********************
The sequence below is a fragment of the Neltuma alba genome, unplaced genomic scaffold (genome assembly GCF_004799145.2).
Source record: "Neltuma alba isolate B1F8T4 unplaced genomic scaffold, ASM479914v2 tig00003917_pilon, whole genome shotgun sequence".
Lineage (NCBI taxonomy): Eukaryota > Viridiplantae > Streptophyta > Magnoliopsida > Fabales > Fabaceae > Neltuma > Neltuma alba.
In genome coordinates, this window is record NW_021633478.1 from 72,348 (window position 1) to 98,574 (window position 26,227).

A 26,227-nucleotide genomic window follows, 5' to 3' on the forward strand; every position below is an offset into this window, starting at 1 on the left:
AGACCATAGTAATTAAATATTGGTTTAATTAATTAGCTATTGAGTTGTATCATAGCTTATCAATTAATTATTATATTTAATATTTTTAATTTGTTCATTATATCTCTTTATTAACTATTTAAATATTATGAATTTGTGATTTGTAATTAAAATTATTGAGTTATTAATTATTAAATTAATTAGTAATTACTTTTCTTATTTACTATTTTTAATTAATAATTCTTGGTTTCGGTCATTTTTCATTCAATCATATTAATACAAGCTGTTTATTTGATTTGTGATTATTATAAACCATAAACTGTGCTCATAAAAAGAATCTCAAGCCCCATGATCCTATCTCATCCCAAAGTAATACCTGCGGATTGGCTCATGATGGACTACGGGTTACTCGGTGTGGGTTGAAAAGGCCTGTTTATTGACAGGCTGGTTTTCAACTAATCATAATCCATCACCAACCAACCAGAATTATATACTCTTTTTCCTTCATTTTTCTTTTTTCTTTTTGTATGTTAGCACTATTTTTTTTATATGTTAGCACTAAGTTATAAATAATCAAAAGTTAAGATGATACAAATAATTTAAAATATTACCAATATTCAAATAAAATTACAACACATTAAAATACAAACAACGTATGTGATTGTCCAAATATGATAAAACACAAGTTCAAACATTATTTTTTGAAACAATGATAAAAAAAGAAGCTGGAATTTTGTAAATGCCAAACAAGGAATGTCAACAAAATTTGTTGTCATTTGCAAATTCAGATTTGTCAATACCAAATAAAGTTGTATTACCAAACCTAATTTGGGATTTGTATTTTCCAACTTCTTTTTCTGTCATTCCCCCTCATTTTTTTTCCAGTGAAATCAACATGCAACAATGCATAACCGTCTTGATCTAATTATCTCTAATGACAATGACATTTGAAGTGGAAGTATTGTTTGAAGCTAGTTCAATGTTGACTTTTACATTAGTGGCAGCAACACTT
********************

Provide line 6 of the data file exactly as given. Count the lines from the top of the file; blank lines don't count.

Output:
AGACCATAGTAATTAAATATTGGTTTAATTAATTAGCTATTGAGTTGTATCATAGCTTATCAATTAATTATTATATTTAATATTTTTAATTTGTTCATTATATCTCTTTATTAACTATTTAAATATTATGAATTTGTGATTTGTAATTAAAATTATTGAGTTATTAATTATTAAATTAATTAGTAATTACTTTTCTTATTTACTATTTTTAATTAATAATTCTTGGTTTCGGTCATTTTTCATTCAATCATATTAATACAAGCTGTTTATTTGATTTGTGATTATTATAAACCATAAACTGTGCTCATAAAAAGAATCTCAAGCCCCATGATCCTATCTCATCCCAAAGTAATACCTGCGGATTGGCTCATGATGGACTACGGGTTACTCGGTGTGGGTTGAAAAGGCCTGTTTATTGACAGGCTGGTTTTCAACTAATCATAATCCATCACCAACCAACCAGAATTATATACTCTTTTTCCTTCATTTTTCTTTTTTCTTTTTGTATGTTAGCACTATTTTTTTTATATGTTAGCACTAAGTTATAAATAATCAAAAGTTAAGATGATACAAATAATTTAAAATATTACCAATATTCAAATAAAATTACAACACATTAAAATACAAACAACGTATGTGATTGTCCAAATATGATAAAACACAAGTTCAAACATTATTTTTTGAAACAATGATAAAAAAAGAAGCTGGAATTTTGTAAATGCCAAACAAGGAATGTCAACAAAATTTGTTGTCATTTGCAAATTCAGATTTGTCAATACCAAATAAAGTTGTATTACCAAACCTAATTTGGGATTTGTATTTTCCAACTTCTTTTTCTGTCATTCCCCCTCATTTTTTTTCCAGTGAAATCAACATGCAACAATGCATAACCGTCTTGATCTAATTATCTCTAATGACAATGACATTTGAAGTGGAAGTATTGTTTGAAGCTAGTTCAATGTTGACTTTTACATTAGTGGCAGCAACACTT